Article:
In short, this book was fabulous. If you’ve read and loved Rossetti’s original poem, then this retelling seems as though it’s been a long time coming. Bovalino balances the nuances of the poem with her own original narrative, crafting a literary world that is both fantastical and deeply rooted in the bonds between women. The text highlights and explores the power of female friendship and queerness, and I loved the way the novel seamlessly wove a history and a fantasy world around the goblin market.

Even if you have yet to read Rossetti’s work, this book will appeal. The world and the writing are immersive, with a lot of vivid detail. The characters are unique and develop alongside the supernatural world, and Bovalino’s rich descriptions really bring the goblin market to life. I loved that this novel highlighted the queerness of the original poem by centering queer lives in the narrative and by representing queer identities in nearly every character. This was such a refreshing take that thoroughly impressed me.

I can’t recommend Not Good for Maidens enough as the perfect read for fans of queer paranormal fiction. It promises to be one of the most talked about queer novels of the summer.

Please follow Tori Bovalino on Twitter and put Not Good for Maidens on your TBR on Goodreads.

Rachel Friars is a writer and academic living in Canada, dividing her time between Ontario and New Brunswick. When she’s not writing short fiction, she’s reading every lesbian novel she can find. Rachel holds two degrees in English literature and is currently pursuing a PhD in nineteenth-century lesbian literature and history.

You can find Rachel on Twitter @RachelMFriars or on Goodreads @Rachel Friars.

Rachel reviews A Dowry of Blood by S.T. Gibson

A Dowry of Blood by S.T. Gibson

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If you’re a fan of paranormal retellings, historical fiction, and poetic writing, S.T. Gibson’s A Dowry of Blood is the perfect read.

The novel is an innovative and refreshing retelling of Dracula, told from the perspective of one of Dracula’s three brides—infamous in the novel as the licentious, erotic, lust-filled women who attempt to seduce Johnathan Harker. A Dowry of Blood begins centuries before the events of Stoker’s original novel with Constanta, a Romany woman saved from death by a dark and mysterious stranger who compels her from the beginning. Alternately his bride and daughter, Dracula transforms Constanta, and they embark on a centuries-long life together full of love, pain, treachery, and devotion in equal measure. As the centuries wear on, two other consorts join Constanta, and the controlling and confining machinations of her beloved reach a breaking point.

Gibson’s text is a fantastic addition to the canon of Dracula adaptations. In (re)characterizing Dracula’s brides, the novel seems to also consider the famous iterations of the characters in the original novel and in film (Coppola 1992, Sommers 2004, for example). Moving beyond the events of Stoker’s novel, Gibson’s novel gives a voice to Dracula’s brides as more than sex/blood-obsessed monsters while still maintaining the quintessentially dark, gothic, and horrific aspects of a good vampire novel alongside the telltale eroticism that drives many vampire fictions. It was compelling to see the three brides as more than one moving body of vampiric desire filtered through a male perspective. Instead, each character is distinct and complex, with wants and desires controlled by a domineering controller. Another innovation on Gibson’s part is the transformation of one of the brides into a male figure—Alexi—which complicates and queers the novel in a compelling way.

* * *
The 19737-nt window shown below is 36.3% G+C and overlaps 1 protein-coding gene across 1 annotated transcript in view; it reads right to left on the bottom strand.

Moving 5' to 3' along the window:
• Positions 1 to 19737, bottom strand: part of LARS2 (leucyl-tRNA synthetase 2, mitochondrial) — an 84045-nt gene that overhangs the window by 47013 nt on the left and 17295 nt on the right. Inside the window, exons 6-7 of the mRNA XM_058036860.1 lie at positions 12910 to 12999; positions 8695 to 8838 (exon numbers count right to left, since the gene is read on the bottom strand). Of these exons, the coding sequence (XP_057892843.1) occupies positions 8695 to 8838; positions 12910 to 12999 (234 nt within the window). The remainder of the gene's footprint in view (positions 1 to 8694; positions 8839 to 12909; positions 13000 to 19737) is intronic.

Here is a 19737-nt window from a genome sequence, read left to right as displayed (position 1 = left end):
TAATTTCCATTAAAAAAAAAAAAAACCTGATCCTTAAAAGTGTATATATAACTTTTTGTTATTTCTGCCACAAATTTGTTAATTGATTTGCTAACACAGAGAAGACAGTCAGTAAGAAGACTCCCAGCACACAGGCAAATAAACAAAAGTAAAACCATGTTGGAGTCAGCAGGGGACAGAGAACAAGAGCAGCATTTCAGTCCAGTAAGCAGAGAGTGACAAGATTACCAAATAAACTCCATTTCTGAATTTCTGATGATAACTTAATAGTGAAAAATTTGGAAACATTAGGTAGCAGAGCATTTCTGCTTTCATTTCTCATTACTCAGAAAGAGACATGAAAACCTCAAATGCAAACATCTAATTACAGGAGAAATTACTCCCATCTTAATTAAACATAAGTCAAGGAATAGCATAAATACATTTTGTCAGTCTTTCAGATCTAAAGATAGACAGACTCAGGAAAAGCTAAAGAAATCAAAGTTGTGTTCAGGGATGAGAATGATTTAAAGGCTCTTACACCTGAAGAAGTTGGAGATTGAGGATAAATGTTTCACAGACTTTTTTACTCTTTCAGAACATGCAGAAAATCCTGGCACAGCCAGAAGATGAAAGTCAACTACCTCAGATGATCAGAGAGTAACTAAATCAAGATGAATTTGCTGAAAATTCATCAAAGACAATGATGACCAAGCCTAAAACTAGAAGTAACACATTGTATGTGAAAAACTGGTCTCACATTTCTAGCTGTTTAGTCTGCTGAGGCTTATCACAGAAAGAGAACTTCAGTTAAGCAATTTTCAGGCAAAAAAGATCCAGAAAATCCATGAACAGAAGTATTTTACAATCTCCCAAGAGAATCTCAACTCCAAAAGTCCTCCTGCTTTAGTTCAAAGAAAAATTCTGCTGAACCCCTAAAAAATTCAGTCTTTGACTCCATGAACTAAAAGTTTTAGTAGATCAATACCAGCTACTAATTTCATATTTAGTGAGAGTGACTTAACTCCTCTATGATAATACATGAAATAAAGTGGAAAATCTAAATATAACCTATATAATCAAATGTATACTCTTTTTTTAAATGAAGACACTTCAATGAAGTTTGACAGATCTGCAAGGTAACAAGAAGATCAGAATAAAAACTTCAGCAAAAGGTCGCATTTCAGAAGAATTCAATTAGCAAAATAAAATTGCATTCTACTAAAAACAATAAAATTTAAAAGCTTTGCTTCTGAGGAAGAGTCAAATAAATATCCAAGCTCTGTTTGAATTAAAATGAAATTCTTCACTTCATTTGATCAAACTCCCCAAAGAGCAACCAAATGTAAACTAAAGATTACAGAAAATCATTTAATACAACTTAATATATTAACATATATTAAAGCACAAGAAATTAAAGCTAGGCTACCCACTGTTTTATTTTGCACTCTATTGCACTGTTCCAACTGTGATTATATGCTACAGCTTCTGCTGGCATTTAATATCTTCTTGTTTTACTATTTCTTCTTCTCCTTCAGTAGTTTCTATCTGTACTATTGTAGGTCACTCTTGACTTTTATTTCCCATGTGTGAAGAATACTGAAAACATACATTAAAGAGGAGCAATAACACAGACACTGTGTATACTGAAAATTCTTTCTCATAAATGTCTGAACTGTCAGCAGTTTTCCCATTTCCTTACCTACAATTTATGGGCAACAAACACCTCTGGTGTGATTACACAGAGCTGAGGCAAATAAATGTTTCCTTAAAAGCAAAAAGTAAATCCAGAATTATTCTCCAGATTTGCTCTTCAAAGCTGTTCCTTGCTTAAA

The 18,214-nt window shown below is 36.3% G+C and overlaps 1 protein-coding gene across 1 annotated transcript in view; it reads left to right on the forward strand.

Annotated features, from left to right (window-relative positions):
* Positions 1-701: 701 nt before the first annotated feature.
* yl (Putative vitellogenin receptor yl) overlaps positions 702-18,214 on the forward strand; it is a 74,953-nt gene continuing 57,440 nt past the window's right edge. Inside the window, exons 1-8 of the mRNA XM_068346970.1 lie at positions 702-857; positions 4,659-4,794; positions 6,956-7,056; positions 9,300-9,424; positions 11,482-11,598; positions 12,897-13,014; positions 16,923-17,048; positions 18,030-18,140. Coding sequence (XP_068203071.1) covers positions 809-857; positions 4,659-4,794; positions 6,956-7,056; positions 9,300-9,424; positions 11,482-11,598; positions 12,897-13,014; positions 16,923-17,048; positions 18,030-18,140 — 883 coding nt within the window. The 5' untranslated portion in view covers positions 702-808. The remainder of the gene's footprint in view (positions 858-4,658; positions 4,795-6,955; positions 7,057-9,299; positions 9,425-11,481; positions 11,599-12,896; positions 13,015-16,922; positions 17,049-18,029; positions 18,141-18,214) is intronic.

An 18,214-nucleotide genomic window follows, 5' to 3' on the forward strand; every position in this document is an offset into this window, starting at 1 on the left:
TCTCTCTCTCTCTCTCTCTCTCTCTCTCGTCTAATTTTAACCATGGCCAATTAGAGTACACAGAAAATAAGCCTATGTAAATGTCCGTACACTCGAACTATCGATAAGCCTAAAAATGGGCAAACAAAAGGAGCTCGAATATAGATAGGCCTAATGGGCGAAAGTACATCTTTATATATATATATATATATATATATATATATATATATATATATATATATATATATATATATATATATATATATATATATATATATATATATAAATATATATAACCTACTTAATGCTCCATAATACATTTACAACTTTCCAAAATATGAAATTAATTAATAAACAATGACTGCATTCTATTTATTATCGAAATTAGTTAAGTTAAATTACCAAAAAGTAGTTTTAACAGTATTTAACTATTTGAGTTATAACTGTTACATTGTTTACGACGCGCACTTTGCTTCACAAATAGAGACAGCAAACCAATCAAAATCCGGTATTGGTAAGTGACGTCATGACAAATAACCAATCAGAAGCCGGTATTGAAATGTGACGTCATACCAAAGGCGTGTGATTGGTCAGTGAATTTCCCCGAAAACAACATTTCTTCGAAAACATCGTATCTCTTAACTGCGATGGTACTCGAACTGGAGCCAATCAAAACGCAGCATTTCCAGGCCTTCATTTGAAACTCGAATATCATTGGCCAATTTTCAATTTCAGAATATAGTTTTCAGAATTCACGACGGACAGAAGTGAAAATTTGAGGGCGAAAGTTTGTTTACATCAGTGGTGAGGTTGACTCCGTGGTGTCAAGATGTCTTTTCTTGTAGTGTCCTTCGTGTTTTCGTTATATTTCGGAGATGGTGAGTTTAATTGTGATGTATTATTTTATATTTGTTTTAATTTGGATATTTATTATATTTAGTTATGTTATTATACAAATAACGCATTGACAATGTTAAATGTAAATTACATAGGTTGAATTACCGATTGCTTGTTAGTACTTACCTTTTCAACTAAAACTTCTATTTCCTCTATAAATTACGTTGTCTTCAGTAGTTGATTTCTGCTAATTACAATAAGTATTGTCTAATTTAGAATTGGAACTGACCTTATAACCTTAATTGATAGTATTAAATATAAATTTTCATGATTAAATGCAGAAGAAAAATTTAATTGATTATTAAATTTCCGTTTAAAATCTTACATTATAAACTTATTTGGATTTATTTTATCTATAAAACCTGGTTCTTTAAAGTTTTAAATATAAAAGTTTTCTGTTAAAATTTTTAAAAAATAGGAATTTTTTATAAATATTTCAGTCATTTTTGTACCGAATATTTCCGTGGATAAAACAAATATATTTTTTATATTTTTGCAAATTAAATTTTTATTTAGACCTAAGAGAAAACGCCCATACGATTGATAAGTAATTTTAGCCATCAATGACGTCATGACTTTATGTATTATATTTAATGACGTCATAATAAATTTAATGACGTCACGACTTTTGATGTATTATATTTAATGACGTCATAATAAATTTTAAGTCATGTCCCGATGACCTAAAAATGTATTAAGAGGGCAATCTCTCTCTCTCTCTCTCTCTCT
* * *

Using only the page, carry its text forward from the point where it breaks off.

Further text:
One startlingly refreshing aspect of Gibson’s text is her portrait of domestic abuse through emotional, physical, sexual, and psychological manipulation. Complex and various over centuries, the story is as much about the oppressed triumphing over the oppressor as it is about vampires and supernatural horror. While Gibson keeps the character of Dracula distant from the text—aloof, cold, and threatening—she recounts the histories and secret strengths of his three brides, centering them within the narrative.

Gibson’s novel emphasises and elaborates on the queerness inherent in Stoker’s original novel. The queer dynamic between the four central characters is crucial in establishing the complex relationship each of them has with Dracula and with one another.

Please visit S.T. Gibson on Twitter and put A Dowry of Blood on your TBR on Goodreads.

Content Warnings: Trauma, emotional abuse, verbal abuse, physical abuse, sexual manipulation.  

Rachel Friars is a writer and academic living in Canada, dividing her time between Ontario and New Brunswick. When she’s not writing short fiction, she’s reading every lesbian novel she can find. Rachel holds two degrees in English literature and is currently pursuing a PhD in nineteenth-century lesbian literature and history.

You can find Rachel on Twitter @RachelMFriars or on Goodreads @Rachel Friars.

Carolina reads The Chosen and the Beautiful by Nghi Vo

The Chosen and the Beautiful by Nghi Vo

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Buckle up, old sport! The Great Gatsby has entered the public domain, leaving the door open for any author to submit their take on Fitzgerald’s classic. A myriad of sequels, prequels and retellings of the novel have already been published in 2021, or are slated to be released in the near future. Nghi Vo’s The Chosen and the Beautiful dares to stand out from the other boats beating ceaselessly into the past, and charts a unique course as a trailblazing debut full of heart and originality through the eyes of The Great Gatsby’s enigmatic side character, Jordan Baker.